The Rebel County covers a lot of ground, taking up nearly a corner of Irish coastline and stretching from the Atlantic to the tip of the Irish Midlands
Little surprise, so, that this county has a truly inspiring variety of walks. Cork residents are rightfully proud of their county’s beauty and nature. So, we put together a list of some of the very best walks in Cork, some of which were suggested by OSI fans who have travelled these trails.
Thank you to everyone who took part in our Facebook discussion (there’s a link at the end of the article).
Let’s start on the coast…
The Ballycotton Cliff Walk
A good chunk of Cork benefits from glorious ocean views, especially if you happen to be elevated. The Ballycotton Cliff Walk offers a stunning Atlantic vista on one side, and lush green fields on the other.
Overlooking Ballycotton Harbour, this walk offers fresh sea air, dramatic cliff views and wonderful birdwatching: Skylarks, short-eared owls, waders, ducks and even falcons can be seen. And some lucky hikers have spied dolphins on those ocean waters.
This walk is about 8 kilometres long, so would take you about two hours or so. Don’t be put off by the altitude: This is a reasonably easy journey, on flat ground.
The Mount Hillary Loop, Banteer
This family-friendly walk through tracks, trails and greenery brings you to a 290-metre summit. From there, you will behold some of the best views that Cork has to offer (which is saying something): From the Derrynasaggart Mountains to the Valley of Duhallow via Galtee, this is a breath-taking vista of greens, untamed woodlands and beautiful Cork farmlands.
Kinsale to Charles Fort
Not only is this a lovely coastal stroll, but the Kinsale to Charles Fort walk also has attractions at either end of the journey: Kinsale is a popular spot for visitors, with a of wealth water-sport, shopping and dining options. And Charles Fort is a fascinating 17th Century sea-facing fort. (We talked about it in our ghost stories blog last year.)
In between these two sites is a pleasant, picturesque 5.5kilometre walk with remarkable coastline views. The waters and foliage deliver glorious colours that change according to the time of the year (or day!) you visit.
The Castle Walk, Kilbrittain Trails
Here’s one that combines historical interest with natural splendour. There are a few options when it comes to Kilbrittain Trails, but the Castle Walk is especially popular to its accessibility and variety.
Along this light, 3.7kilometre walk you’ll see woods, water (both fresh and sea), the park and the majestic local castle. Kilbrittain trails also includes some more taxing journeys, and a variety of views – from sandy beaches to rolling hills.
Hungry Hill, The Beara Peninsula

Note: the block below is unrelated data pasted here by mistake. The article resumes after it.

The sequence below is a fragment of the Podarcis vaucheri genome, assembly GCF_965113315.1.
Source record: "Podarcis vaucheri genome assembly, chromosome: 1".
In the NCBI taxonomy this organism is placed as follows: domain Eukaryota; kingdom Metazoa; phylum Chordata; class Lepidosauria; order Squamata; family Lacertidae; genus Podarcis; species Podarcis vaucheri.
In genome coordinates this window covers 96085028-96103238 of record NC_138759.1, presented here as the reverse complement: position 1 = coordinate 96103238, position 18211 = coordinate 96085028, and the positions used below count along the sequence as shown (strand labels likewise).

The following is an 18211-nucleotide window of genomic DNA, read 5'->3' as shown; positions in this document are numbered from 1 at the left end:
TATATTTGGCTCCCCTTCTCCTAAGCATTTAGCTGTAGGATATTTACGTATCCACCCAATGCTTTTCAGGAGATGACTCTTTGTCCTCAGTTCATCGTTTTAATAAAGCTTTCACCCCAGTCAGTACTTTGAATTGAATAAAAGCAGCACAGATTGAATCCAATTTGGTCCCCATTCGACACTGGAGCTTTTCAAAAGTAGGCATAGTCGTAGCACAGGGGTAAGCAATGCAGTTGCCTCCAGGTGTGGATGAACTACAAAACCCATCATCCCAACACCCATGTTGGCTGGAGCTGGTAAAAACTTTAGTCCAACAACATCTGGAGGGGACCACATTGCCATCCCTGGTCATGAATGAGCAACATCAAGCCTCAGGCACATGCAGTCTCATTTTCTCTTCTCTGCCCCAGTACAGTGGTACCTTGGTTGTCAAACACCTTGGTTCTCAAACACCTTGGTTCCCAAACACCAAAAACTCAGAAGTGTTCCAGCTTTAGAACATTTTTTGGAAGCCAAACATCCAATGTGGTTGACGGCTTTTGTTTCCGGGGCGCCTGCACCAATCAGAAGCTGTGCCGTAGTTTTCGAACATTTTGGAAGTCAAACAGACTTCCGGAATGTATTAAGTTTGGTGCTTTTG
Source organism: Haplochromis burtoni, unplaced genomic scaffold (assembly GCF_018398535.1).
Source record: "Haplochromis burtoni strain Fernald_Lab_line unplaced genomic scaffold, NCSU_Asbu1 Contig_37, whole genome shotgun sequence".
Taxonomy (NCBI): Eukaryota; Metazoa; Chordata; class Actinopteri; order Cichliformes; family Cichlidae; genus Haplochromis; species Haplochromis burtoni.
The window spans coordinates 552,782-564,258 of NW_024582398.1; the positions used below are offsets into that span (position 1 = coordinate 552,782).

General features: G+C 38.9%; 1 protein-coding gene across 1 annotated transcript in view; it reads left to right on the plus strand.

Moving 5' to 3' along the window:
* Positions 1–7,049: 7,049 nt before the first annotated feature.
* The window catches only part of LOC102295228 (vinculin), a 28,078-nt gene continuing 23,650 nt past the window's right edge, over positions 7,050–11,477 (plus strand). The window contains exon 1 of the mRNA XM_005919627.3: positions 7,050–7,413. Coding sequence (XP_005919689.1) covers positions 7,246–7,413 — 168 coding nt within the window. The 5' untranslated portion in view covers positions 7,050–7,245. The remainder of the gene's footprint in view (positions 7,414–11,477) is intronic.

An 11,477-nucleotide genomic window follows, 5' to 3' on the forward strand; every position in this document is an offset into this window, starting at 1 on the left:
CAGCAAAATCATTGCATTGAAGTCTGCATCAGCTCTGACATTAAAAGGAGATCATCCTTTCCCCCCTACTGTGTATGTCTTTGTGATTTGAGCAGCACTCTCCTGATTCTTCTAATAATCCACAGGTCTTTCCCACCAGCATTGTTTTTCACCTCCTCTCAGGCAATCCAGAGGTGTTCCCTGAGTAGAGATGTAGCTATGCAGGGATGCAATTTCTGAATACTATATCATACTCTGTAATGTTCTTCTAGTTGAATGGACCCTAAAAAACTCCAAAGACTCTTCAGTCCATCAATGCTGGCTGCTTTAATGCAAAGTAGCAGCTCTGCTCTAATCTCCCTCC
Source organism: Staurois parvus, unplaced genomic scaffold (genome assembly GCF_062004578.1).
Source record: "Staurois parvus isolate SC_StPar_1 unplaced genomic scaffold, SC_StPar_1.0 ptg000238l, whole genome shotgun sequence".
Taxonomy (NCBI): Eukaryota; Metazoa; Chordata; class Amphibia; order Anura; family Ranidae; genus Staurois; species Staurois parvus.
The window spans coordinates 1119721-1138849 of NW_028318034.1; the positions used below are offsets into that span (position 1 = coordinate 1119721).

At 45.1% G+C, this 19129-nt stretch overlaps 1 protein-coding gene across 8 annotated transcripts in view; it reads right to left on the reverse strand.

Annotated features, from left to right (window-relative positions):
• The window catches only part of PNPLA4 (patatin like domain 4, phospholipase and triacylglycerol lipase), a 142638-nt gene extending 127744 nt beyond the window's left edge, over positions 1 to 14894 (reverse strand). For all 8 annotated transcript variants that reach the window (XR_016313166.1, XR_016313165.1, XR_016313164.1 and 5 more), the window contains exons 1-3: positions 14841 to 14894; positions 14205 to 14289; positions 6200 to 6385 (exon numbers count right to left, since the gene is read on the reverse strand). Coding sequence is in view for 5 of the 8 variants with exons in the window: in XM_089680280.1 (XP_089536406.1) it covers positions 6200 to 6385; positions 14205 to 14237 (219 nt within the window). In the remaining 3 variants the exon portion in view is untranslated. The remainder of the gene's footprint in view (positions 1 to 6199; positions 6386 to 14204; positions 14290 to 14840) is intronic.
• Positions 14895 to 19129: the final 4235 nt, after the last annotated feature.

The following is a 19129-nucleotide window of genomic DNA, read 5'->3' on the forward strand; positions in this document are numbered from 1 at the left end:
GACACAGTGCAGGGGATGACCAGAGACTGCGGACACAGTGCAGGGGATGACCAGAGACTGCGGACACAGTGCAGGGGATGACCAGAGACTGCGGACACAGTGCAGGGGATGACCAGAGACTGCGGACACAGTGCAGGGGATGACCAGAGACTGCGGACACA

A whole different experience from the gentle Castle Walk, Hungry Hill is a 625metre spot in the Caha Mountains. Hungry Hill offers epic views, whether you’re standing at its summit or approaching its massive east face.
The Hill itself is a combination of green grass, glacier-scoured rock and even small segments of bog. Once you get to the top, there’s a stunning vista of Glenmore Valley and Glenmore Lake.
It stands on the border of Cork and Kerry, but Cork locals can be proud to say that the summit is Cork-side! With various routes to the top, it can be easy to get lost on Hungry Hill. So, if possible, try to pick a clear day to visit.
Crosshaven Railway Walk, Carrigaline
There’s something magical about walking along old train tracks – a route that was conquered by man, and then surrendered to nature after the route closed. In the case of Crosshaven, the last train travelled here in 1932 and, since the late 1990s it’s become a popular walking spot.
This walk changes with the tides, being an estuary in Cork Harbour. Most prefer to walk at high tide, to see the beautiful reflection of trees and sky on the water. Bird-watchers, however, prefer when the tide is low, the view is muddier, and local birds appear – hunting for worms in the fresh mud.
Whichever time of the day you choose, you’ll see rocky roads, Fort Camden and the forest of yacht masts at Cork Harbour.
Here are the Discovery series Maps you will need for the walks covered in this post with links to buy from our Online Shop.
Many of these walks were recommended by you, our readers, who suggested these trails (and others we didn’t have room for) on our Facebook page. So, thank you for your help in this article. Your passion and knowledge help make OSI a success. You can see the full discussion here.
And remember, all of these locations can be handily found in the OSI Discovery Maps listed above, which will always keep you on the right track.
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